OMI-measured increasing SO2 emissions due to energy industry expansion and relocation in northwestern China
Abstract. The rapid growth of economy makes China the largest energy consumer and sulfur dioxide (SO2) emitter in the world. In this study, we estimated the trends and step changes in the planetary boundary layer (PBL) vertical column density (VCD) of SO2 from 2005 to 2015 over China measured by the Ozone Monitoring Instrument (OMI). We show that these trends and step change years coincide with the effective date and period of the national strategy for energy development and relocation in northwestern China and the regulations in the reduction of SO2 emissions. Under the national regulations for the reduction of SO2 emissions in eastern and southern China, SO2 VCD in the Pearl River Delta (PRD) of southern China exhibited the largest decline during 2005–2015 at a rate of −7 % yr−1, followed by the North China Plain (NCP) (−6.7 % yr−1), Sichuan Basin (−6.3 % yr−1), and Yangtze River Delta (YRD) (−6 % yr−1). The Mann–Kendall (MK) test reveals the step change points of declining SO2 VCD in 2009 for the PRD and 2012–2013 for eastern China responding to the implementation of SO2 control regulation in these regions. In contrast, the MK test and regression analysis also revealed increasing trends of SO2 VCD in northwestern China, particularly for several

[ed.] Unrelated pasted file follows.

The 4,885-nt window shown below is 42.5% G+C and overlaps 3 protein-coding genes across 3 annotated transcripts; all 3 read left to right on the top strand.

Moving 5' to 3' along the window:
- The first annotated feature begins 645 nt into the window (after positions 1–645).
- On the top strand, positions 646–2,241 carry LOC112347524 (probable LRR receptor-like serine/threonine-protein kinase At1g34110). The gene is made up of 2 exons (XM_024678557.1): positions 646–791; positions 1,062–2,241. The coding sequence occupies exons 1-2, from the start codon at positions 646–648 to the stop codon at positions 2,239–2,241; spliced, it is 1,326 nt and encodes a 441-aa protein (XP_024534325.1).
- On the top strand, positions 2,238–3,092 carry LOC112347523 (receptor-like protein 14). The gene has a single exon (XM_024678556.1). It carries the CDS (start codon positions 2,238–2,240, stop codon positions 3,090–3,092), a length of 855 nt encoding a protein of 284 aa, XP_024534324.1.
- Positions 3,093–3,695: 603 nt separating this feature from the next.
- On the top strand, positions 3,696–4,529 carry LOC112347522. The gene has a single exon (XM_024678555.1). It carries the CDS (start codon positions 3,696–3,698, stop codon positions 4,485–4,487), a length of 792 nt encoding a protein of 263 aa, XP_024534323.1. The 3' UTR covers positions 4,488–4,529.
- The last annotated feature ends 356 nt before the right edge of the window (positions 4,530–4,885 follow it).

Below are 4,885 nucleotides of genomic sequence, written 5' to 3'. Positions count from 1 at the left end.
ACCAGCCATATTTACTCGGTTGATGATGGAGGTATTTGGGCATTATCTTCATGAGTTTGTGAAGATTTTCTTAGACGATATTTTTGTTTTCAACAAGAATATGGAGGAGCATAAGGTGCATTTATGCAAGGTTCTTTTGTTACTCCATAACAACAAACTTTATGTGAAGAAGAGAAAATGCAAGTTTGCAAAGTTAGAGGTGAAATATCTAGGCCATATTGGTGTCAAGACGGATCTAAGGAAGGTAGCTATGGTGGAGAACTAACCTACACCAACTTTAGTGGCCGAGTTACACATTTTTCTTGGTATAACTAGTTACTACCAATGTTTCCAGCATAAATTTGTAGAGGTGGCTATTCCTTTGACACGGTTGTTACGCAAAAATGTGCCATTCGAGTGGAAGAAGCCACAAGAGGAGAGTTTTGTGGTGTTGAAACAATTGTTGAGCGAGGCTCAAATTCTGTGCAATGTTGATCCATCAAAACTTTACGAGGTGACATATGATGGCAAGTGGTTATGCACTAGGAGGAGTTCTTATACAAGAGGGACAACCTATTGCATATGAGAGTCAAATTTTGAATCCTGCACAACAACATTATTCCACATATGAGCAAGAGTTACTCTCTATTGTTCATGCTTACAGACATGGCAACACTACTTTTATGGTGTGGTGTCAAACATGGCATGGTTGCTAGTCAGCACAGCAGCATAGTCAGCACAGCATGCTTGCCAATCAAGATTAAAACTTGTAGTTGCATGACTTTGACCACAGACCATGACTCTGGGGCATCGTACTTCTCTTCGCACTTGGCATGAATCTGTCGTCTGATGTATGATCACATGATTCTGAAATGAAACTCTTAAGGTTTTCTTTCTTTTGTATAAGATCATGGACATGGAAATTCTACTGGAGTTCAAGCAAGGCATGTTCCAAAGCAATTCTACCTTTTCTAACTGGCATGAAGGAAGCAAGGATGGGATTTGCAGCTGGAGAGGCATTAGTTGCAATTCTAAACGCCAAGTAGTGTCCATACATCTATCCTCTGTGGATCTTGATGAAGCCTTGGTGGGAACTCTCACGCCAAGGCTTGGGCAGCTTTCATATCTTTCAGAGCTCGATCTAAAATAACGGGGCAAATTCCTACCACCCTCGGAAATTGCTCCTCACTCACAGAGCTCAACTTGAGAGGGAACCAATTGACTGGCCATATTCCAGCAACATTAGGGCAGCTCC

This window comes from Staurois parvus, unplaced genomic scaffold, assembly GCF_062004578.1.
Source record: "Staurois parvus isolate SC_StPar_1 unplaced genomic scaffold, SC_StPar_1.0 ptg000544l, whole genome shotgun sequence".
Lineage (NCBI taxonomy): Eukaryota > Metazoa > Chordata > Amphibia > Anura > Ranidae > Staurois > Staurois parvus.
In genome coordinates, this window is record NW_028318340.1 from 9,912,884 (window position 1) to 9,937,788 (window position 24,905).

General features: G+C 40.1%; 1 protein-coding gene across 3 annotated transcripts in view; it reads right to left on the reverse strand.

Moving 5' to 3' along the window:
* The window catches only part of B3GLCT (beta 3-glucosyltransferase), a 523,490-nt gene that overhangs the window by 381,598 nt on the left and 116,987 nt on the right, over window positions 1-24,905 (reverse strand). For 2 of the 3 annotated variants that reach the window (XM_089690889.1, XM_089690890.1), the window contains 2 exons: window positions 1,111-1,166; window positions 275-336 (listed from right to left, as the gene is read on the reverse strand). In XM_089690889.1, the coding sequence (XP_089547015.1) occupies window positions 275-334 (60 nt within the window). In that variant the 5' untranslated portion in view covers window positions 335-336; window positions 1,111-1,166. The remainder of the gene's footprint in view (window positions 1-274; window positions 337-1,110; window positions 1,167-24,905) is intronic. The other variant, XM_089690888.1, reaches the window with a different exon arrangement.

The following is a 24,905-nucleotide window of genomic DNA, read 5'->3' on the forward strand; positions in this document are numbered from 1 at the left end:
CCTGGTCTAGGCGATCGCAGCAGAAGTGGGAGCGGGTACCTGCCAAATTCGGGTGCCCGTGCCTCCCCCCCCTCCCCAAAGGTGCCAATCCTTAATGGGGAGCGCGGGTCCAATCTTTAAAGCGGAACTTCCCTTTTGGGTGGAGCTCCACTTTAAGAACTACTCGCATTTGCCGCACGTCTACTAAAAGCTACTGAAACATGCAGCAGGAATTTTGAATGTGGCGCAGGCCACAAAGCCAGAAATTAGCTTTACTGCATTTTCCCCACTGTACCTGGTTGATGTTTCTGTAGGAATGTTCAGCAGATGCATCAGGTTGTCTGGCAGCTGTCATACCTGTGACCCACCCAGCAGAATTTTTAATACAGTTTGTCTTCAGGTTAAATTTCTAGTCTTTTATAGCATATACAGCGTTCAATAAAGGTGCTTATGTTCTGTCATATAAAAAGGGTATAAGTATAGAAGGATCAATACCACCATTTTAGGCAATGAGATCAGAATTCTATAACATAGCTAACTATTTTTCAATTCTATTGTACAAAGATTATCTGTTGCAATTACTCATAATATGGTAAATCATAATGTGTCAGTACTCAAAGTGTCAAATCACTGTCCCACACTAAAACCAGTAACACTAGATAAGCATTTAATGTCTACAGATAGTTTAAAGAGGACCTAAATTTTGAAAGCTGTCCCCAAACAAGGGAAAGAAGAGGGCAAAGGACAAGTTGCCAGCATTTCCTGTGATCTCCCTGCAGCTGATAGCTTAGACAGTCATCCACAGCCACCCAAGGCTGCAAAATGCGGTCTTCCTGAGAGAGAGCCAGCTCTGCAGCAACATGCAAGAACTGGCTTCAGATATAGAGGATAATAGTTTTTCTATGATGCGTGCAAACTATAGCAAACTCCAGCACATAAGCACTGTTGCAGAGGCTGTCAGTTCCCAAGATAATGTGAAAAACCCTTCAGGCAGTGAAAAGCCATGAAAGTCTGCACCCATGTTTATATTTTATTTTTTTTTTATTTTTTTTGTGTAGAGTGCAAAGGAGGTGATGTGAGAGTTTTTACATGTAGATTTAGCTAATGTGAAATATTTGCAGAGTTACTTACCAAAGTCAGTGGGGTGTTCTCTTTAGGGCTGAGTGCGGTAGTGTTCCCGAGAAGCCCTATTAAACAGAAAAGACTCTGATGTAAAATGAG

hot spots featured by growing SO2 VCD in those large-scale energy industry bases in northwestern China. The enhanced SO2 VCD is potentially attributable to increasing SO2 emissions due to the development of large-scale energy industry bases in energy-abundant northwestern China under the national strategy for the energy safety of China in the 21st century. We show that these large-scale energy industry bases could overwhelm the trends and changes in provincial total SO2 emissions in northwestern China and contribute increasingly to the national total SO2 emissions in China. Given that northwestern China is more ecologically fragile and uniquely susceptible to atmospheric pollution than the rest of China, increasing SO2 emissions in this part of China should not be overlooked and merit scientific research.